As part of her long-standing campaigns against ticket touting and on improving access to free school meals, Sharon spoke during the Report Stage of the Digital Economy Bill on two amendments, which would ban the misuse of bots when buying tickets and also on sharing data between local authorities and schools to improve the take-up of free school meals, which have been proven to be beneficial to a child's life.
You can read Sharon's speech here: Sharon Hodgson MP Report Stage of the Digital Economy Bill 28.11.16
Speech pasted below:
I want to speak for my two or three minutes in support of new clause 19 and new clause 31. I welcome these two new clauses after my many years of campaigning to put fans first and to improve access to free school meals.
Hungry children struggle to learn in school, and they fall behind their peers. That is why it is important that we improve the provision that is on offer and the access to it, and new clause 19 will do just that. This policy proposal was first introduced by my right hon. Friend the Member for Birkenhead (Frank Field) as a ten-minute rule Bill earlier this year. I have fully supported this policy change, and I congratulate my hon. Friends on the Front Bench on bringing it forward. It is estimated that having a child on free school meals can save a family up to £400 a year. A school will net £1,320 a year for each child who is currently on free school meals or who has been in receipt of free school meals in the previous five years. The proposed changes are simple and have been tried and tested by Calderdale Council and Greenwich Council, which have both used data sharing to improve the take-up of free school meals and, in turn, pupil premium in their boroughs.
I want to speak briefly to new clause 31. I thoroughly welcome this new clause, which has been introduced by the hon. Member for Folkestone and Hythe (Damian Collins) on behalf of the Culture, Media and Sport Committee after its excellent short inquiry into bots and ticket touting a few weeks ago—I had the pleasure, as I said earlier, of witnessing it at first hand—following the amendment originally tabled by the hon. Member for Selby and Ainsty (Nigel Adams) and supported by the Labour Front-Bench team and me. The new clause would take us one step closer to sorting the market out, but it is not a silver bullet; far from it. Alongside the new clause, we need the enforcement of existing legislation, such as the Consumer Rights Act 2015, and the implementation of the Waterson review recommendations on the secondary ticketing market.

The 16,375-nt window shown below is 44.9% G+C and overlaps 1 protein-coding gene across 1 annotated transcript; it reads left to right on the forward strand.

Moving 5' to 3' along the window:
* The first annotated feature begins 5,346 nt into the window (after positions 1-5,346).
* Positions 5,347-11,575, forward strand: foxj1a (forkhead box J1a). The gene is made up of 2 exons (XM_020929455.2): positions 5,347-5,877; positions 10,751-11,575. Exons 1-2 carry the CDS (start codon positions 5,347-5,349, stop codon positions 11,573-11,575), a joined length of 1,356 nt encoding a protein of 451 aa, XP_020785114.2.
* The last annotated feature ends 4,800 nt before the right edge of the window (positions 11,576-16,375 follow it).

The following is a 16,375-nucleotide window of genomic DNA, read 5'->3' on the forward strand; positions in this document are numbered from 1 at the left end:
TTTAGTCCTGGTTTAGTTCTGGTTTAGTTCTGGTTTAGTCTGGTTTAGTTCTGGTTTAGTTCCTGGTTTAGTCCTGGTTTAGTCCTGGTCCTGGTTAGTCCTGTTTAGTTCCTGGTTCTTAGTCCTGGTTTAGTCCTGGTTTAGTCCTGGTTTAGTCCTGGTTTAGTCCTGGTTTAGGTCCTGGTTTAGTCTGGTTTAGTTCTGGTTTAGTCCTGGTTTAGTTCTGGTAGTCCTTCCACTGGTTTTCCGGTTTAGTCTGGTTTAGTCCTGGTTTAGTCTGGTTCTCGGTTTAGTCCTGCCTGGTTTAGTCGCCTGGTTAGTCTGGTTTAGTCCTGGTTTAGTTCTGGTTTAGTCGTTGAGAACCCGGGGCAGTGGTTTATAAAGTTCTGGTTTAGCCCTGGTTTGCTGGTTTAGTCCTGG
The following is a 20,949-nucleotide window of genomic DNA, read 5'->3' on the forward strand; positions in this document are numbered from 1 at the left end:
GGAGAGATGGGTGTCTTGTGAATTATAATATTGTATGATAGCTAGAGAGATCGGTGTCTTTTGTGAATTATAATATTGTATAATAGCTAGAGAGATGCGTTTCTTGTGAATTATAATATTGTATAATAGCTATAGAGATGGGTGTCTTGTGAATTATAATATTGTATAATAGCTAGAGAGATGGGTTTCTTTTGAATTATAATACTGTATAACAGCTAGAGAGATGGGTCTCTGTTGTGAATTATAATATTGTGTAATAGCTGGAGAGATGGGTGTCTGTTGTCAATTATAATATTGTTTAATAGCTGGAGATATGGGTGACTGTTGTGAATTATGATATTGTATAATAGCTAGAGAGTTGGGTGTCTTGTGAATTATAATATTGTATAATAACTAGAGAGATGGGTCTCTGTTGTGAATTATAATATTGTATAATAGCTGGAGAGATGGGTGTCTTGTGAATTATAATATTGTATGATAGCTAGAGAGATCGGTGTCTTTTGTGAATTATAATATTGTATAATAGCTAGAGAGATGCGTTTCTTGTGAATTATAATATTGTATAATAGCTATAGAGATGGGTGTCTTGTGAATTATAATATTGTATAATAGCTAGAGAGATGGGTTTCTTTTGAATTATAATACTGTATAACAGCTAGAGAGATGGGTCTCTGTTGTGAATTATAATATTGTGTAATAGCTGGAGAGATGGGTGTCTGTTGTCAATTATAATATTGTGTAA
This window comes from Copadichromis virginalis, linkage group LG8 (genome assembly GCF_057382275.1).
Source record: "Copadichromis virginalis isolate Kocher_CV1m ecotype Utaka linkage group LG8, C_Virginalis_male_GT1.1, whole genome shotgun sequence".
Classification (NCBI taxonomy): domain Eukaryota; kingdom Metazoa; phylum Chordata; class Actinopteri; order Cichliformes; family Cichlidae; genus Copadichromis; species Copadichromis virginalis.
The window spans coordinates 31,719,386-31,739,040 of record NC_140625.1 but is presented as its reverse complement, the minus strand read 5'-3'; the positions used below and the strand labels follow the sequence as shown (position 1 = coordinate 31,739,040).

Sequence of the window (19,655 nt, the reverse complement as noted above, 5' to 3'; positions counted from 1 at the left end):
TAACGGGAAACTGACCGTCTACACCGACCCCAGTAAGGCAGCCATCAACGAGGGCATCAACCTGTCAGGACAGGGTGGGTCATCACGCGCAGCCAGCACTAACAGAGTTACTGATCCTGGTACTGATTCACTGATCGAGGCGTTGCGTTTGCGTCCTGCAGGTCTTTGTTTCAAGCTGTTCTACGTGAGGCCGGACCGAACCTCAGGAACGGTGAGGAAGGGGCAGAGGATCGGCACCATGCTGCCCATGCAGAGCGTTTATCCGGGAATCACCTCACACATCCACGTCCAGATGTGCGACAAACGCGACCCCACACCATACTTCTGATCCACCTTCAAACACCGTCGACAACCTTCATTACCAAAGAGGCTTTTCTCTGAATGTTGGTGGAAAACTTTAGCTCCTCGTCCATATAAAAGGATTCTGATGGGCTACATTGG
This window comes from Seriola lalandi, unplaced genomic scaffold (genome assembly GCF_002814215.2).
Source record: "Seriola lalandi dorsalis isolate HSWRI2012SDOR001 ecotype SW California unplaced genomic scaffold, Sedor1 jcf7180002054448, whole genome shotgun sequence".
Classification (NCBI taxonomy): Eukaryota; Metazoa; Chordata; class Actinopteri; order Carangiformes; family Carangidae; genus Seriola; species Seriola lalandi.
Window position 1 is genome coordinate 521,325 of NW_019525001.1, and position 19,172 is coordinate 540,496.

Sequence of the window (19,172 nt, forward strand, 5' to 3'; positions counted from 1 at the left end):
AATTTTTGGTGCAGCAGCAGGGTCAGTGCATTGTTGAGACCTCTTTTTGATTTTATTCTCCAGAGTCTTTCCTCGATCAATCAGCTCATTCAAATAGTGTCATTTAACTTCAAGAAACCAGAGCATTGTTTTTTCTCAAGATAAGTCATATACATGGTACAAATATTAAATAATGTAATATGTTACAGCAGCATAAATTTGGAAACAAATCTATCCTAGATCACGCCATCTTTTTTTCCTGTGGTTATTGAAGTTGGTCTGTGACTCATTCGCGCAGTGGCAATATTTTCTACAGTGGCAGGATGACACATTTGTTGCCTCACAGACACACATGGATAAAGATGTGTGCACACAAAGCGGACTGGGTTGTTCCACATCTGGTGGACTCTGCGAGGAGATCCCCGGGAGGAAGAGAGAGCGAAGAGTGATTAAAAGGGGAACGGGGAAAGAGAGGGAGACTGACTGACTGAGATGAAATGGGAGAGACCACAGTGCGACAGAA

Over the years, like the Minister and the hon. Member for Selby and Ainsty, I have heard about examples—I have experienced it myself—of people trying to buy tickets but finding that they were already sold out, and within minutes finding those tickets up on the secondary market. I never relented; I refused to buy any tickets from touts, but one can only deduce that there is a serious issue about how the tickets get on to the secondary market so quickly. One way in which they do so is definitely through the use of bots. Fans are not getting a fair crack at getting tickets, just as the Minister and other Members have not had a fair crack at getting them.
In the past 18 months, there has been a massive escalation in the number of tickets harvested by the aggressive software used by touts, with these attacks becoming more and more sophisticated. Attacks appear to emanate from all over the world, but the majority of attacks on ticketing systems are orchestrated by UK-based and UK-resident touts. Some 30% to 50% of tickets for high-demand events are harvested by aggressive software and immediately placed for resale on viagogo, GetMeIn!, StubHub and Seatwave, despite the best efforts of the industry, which has tried to police itself and to bring in technical solutions. The industry has tried to sell tickets through fan clubs, but even those are attacked. Where tickets are sold by ballot, there are ballot bots. Where fan club registration is required, there are email-generating bots that flood systems with thousands of false identities. There is not one single way to offer tickets for sale to the public for which there is not already a bot out there that will attack the system.
The situation is deteriorating. Primary ticket sites have to detect an attack, examine the data, identify the software used, reverse engineer it and develop measures to prevent a further attack. That process can take months. In the meantime, a tout can simply pay a coder overseas a few hundred pounds to develop a new bot to circumvent the new security features. Bots can be coded to attack a specific ticketing system in as little as a day.
Although legislation is in place in the form of the Computer Misuse Act 1990, which has broad applications that could be used to address bots, it is 25 years old and it is yet to be tested in this regard. This is an arms race that the primary ticket sellers simply cannot win. The secondary market has already shown its blatant disregard of civil remedy legislation, such as the amendment to the Consumer Rights Act 2015, which is flouted daily. The only effective deterrent is a very clear criminal offence, with appropriate punishment on conviction, and that would be provided by new clause 31.